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Political correctness

To Define

politically correct

adjective  US    /pəˈlɪt̬·ɪ·kli kəˈrekt/ (abbreviation PC)› disapproving ​avoiding ​language or ​behavior that any ​particular ​group of ​people might ​feel is ​unkind or ​offensive:

The politically correct ​term “​firefighter” is used ​instead of “​fireman.”

(Definition of politically correct from the Cambridge Academic Content Dictionary © Cambridge University Press)

Political correctness
Political correctness

, Early-to-mid 20th century

In the early-to-mid 20th century, the phrase “politically correct” was associated with the dogmatic application of Stalinist doctrine, debated between Communist Party members and Socialists. This usage referred to the Communist party line, which provided for “correct” positions on many political matters. According to American educator Herbert Kohl, writing about debates in New York in the late 1940s and early 1950s,


The term “politically correct” was used disparagingly, to refer to someone whose loyalty to the CP line overrode compassion, and led to bad politics. It was used by Socialists against Communists, and was meant to separate out Socialists who believed in egalitarian moral ideas from dogmatic Communists who would advocate and defend party positions regardless of their moral substance.


— ”Uncommon Differences”, The Lion and the Unicorn Journal[2], In March 1968, the French philosopher Michel Foucault is quoted as saying: “a political thought can be politically correct (‘politiquement correcte’) only if it is scientifically painstaking”, referring to leftist intellectuals attempting to make Marxism scientifically rigorous rather than relying on orthodoxy.

The United  States isn’t the only (western) country having a political correctness war on words. While searching for the images you see here, I came across an article @ language monitor website that focused on the words the Australian parliament has banned its citizens from speaking. At the end of this article is a list of words and the reasons for the ban. I had to  tell myself this was real when I heard someone laughing and found out it was me.

The title of the article is what got my attention.


Australia bans the word ‘MATE

San Diego, Calif. August 24, 2005. Last week, the Department of Parliamentary Services in Canberra, issued a general warning to its security staff banning the use of the word ‘mate’ in any dealings they might have with both members of the Parliament and the public. Almost immediately, Australian Prime Minister John Howard called the ban “absurd” while the Opposition labeled it “un-Australian”. The ban has since been rescinded.

In direct response, the Global Language Monitor polled its readers (and enquired of itsLanguage Police) to come up with further suggestions of slang words and informal language that might serve the public interest by being banned in Australia. Earlier today, as a service to the international linguistic ‘mateship’ or community, GLM released its List., “We believe that if the Department of Parliamentary Services had a list of “Further Slang terms and Colloquialisms fit to be Avoided, Shunned, or Otherwise Banned,” these are the words that would populate such a List,” said Paul JJ Payack, President and the WordMan for the Global Language Monitor. “To make the List, words had to be innocuous in themselves, but in the context of Political Correctness, potentially offensive to some segment of the populace”.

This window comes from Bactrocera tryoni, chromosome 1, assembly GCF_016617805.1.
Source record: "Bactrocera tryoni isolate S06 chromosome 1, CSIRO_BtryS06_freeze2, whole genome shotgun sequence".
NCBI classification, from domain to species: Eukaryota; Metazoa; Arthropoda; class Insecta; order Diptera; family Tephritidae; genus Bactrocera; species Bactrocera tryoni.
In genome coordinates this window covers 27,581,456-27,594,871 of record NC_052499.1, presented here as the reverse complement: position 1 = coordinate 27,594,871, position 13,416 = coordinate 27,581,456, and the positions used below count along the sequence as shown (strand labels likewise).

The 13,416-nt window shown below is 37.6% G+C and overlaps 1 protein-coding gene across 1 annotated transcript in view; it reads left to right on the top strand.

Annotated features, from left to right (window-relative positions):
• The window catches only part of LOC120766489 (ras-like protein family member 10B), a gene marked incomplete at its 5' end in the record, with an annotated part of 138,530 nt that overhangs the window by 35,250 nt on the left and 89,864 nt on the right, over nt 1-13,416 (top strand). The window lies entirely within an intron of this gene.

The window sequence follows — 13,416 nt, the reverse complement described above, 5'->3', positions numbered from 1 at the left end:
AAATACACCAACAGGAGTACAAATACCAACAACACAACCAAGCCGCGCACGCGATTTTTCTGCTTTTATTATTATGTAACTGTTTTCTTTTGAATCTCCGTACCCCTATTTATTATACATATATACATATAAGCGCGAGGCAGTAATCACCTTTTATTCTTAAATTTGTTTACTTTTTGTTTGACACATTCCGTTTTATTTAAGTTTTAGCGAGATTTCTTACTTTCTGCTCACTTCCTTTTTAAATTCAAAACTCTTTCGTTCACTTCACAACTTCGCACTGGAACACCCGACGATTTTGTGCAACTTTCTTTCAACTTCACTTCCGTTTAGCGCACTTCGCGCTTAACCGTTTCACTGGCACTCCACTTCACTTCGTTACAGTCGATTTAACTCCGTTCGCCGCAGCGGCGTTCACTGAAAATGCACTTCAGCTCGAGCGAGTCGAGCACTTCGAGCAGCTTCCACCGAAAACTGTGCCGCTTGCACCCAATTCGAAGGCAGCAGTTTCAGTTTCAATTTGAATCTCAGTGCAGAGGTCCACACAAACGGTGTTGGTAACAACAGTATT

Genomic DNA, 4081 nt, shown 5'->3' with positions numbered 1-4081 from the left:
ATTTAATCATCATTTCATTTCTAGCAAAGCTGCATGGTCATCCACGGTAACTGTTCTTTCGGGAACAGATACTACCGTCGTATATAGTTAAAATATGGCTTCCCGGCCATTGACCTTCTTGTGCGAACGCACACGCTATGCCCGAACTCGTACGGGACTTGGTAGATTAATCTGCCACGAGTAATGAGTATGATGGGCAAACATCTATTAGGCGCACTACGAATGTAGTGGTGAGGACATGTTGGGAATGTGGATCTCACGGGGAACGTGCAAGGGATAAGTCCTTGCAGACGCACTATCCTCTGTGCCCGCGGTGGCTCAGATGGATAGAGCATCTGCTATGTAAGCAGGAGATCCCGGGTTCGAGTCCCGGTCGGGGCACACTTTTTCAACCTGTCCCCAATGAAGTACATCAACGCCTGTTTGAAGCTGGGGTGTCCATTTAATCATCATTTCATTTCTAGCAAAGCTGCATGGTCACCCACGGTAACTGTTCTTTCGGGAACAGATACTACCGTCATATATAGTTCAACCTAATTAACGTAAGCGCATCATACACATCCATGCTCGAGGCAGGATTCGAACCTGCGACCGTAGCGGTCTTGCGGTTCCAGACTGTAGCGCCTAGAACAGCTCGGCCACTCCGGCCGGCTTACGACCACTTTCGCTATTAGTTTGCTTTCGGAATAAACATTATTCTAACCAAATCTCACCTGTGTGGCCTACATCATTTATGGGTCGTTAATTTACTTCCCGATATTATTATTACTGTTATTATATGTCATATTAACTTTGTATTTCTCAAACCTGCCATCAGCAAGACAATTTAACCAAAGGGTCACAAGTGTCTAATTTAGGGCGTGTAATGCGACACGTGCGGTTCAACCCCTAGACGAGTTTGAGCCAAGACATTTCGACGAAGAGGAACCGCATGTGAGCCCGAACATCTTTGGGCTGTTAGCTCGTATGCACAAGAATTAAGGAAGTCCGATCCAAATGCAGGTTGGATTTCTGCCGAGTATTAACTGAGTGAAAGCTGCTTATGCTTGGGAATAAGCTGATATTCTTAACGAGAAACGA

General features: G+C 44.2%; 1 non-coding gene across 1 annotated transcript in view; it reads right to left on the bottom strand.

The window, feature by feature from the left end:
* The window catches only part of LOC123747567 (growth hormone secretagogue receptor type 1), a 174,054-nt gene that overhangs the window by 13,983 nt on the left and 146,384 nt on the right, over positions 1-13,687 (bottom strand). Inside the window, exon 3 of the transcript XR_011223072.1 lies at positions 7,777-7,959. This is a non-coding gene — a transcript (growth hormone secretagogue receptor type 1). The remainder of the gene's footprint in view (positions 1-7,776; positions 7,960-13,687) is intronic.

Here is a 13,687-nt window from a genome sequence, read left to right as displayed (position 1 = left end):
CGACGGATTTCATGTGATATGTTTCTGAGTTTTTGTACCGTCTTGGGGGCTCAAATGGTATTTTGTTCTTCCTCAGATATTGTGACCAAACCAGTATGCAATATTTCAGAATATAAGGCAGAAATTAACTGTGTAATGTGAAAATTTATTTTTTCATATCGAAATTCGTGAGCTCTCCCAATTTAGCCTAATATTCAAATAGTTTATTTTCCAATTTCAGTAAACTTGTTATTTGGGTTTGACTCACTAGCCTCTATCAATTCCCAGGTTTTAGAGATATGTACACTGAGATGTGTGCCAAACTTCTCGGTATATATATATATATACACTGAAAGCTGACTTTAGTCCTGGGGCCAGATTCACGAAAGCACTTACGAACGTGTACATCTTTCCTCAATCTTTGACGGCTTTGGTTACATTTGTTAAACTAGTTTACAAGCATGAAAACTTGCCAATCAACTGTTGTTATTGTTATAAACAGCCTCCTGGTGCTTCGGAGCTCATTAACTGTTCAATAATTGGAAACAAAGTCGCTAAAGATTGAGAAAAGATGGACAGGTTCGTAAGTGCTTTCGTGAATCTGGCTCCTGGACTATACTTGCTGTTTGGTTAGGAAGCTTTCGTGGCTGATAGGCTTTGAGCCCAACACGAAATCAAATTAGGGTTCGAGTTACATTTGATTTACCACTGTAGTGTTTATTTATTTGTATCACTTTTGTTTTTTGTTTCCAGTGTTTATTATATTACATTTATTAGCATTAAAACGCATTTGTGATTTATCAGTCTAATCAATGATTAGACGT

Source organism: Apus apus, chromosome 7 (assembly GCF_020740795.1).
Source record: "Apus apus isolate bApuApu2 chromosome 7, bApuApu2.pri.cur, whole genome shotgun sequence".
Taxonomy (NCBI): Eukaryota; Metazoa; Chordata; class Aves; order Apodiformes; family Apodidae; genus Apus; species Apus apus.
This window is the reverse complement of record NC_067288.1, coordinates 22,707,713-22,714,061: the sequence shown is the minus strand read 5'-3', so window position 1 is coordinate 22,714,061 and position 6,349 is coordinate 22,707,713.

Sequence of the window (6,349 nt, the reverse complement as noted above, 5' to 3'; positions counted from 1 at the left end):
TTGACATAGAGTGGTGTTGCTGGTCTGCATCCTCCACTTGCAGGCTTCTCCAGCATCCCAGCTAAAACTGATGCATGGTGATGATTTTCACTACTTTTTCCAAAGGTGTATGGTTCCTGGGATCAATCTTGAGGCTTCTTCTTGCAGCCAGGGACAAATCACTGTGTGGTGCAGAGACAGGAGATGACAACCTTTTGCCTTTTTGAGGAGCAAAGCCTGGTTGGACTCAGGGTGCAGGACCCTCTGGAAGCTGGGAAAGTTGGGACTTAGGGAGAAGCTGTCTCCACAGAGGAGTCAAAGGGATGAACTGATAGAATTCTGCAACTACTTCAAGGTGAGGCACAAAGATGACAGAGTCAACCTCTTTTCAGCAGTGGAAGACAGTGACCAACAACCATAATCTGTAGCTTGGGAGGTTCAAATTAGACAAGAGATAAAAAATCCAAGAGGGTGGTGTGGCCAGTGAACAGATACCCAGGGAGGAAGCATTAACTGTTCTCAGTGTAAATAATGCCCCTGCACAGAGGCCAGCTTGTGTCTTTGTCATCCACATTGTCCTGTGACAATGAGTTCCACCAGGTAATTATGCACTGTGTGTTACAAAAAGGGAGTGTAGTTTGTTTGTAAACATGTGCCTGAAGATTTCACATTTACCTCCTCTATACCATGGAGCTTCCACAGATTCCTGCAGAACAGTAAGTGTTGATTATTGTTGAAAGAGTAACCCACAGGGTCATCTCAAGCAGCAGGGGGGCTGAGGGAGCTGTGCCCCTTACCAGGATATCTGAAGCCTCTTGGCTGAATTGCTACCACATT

Recently, the BBC’s use of the term ‘misguided criminals’ and ‘bombers’ when referring to the perpetrators of the recent London blasts stirred an international debate on politically correct language. The BBC used those words to replace the term ‘terrorist’, which according to the BBC can.

Australian word bans
Australian word bans

G’day — G’day is the shortened form of ‘Good Day’. Some etymologists believe that good can be ultimately traced to an earlier word for God. Hence, G’day could represent a conspiracy to insinuate the theistic world view into everyday life.

Mate — From classmates at male boarding schools. Obviously sexist, also elitist.

Nappy — Diaper, might offend those who illegally download music to their hard drives, and narcoleptics.


No Worries — This is offensive to those with OCD, and others who are plagued by constant self-doubt and apprehension.


Plonk — Inexpensive wine (in the US it’s called ripple). Plonk is perhaps a contraction of vin blanc; this might offend francophones.


Ta — Thank you. In the spirit International Harmony, the French s’il vous plait is preferred.


Vegemite — A plot to foist upon a defenseless world, the supposed utopian ideal of what a meatless sandwich might be.


Zed — The letter Z. Not exactly slang, but a candidate for banishment nonetheless on general principles.


Nought — the number ‘zero’. If this caught on, the English-speaking world might finally have a name for the first decade of the 21st century: the Noughties.

*Ok, that last one is so ridiculous, it’s funny.
Although I am happy our mates  down under still have the right (as of the publication of this article),  to say MATE.

Image of the Day: 10 March 2016

Selfie of a F-16 pilot deploying flares while doing a barrel roll.

Ok, he’s pretty cool!